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The Rays Tank: Identity crisis and the incentive to lie

The 2013 Rays entered camp with three Domincan players that lied about their age and/or identity to find playing time in the states.

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Patrick McDermott

Given the presence of Roberto Hernandes and Juan Carlos Oviedo on the Rays roster, formerly Fausto Carmona and Leo Nunez respectively, the topic of Domincan players feeling the pressure to change their names and ages to reach baseball in America has become a topic on interest in Port Charlotte this spring.

In an interview with Roger Mooney, the talkative Joel Peralta provided insight on his homeland's culture, and related to Hernandez and Oviedo. When he was 20, Peralta falsified his own documents to make his age 16 in order to impress baseball scouts.

"I wish I never had to do that, but if I didn't do it I wouldn't be here," Peralta said... The chance that the guys here in the United States get, they can be drafted when they're 22, they get a chance to play pro ball. We don't have that. The only chance when you're 20, like I was, to sign was the lie about your age."


"If the only chance that you can become a ballplayer, knowing that you got a chance to become a big-league player and help yourself and your family to a better life and that's the only way and you're not killing anybody, would you do it? Who wouldn't?"

Peralta was pitching in the Angels organization at AA when team officials learned about his falsified age. In turn, the team changed his age in the media guide and the issue was laid to rest. Other players like Hernandez and Oviedo were not so lucky, and were each arrested while spending their winters in the Dominican.

In Mooney's article, he quotes Andrew Friedman and Joe Maddon on the concept of bringing in players with legal identity issues, but neither thought it had any bearing on a player's character or performance. "I have no idea what that has to do with the price of tea anywhere," Maddon said.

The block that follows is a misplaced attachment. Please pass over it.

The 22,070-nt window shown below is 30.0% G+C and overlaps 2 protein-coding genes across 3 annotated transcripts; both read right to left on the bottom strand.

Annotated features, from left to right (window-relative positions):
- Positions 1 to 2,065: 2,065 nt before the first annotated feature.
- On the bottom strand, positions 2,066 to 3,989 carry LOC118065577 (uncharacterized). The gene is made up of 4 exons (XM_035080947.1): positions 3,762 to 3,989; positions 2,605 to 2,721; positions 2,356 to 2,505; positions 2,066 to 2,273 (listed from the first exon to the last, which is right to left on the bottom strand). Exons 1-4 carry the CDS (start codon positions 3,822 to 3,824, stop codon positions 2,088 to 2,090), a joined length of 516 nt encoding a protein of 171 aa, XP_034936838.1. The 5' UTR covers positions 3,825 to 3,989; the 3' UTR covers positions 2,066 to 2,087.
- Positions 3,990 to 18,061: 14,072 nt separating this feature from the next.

- Jason Collette examines the new minor league opt-out clause, and its potential impact on Rays players, including the difficult test case of Oviedo.

- Baseball America covered the success of the University of Tampa in delivering major league baseball players yesterday - and if you don't have a subscription, Rays Colored Glasses provides some insight to their findings.

- Marc Topkin profiled new Rays groundball specialist and journeyman Jamey Wright for today's Times, noting he has one thing on his mind: postseason baseball.

- The mentor and gentleman that he is, Jose Molina hosted the Puerto Rican baseball academy in Port Charlotte yesterday.

- Cesar Ramos and the Rays announced that he will be joining Team Mexico in the World Baseball Classic.

- Rays Renegade reports that A.J. Pierzynski made a call to the Tampa Bay front office this off-season, but talks never escalated.

- Finally, Dave Cameron begs you to remember that projections are not the same thing as predictions (and all the White Sox fans are noddin their heads).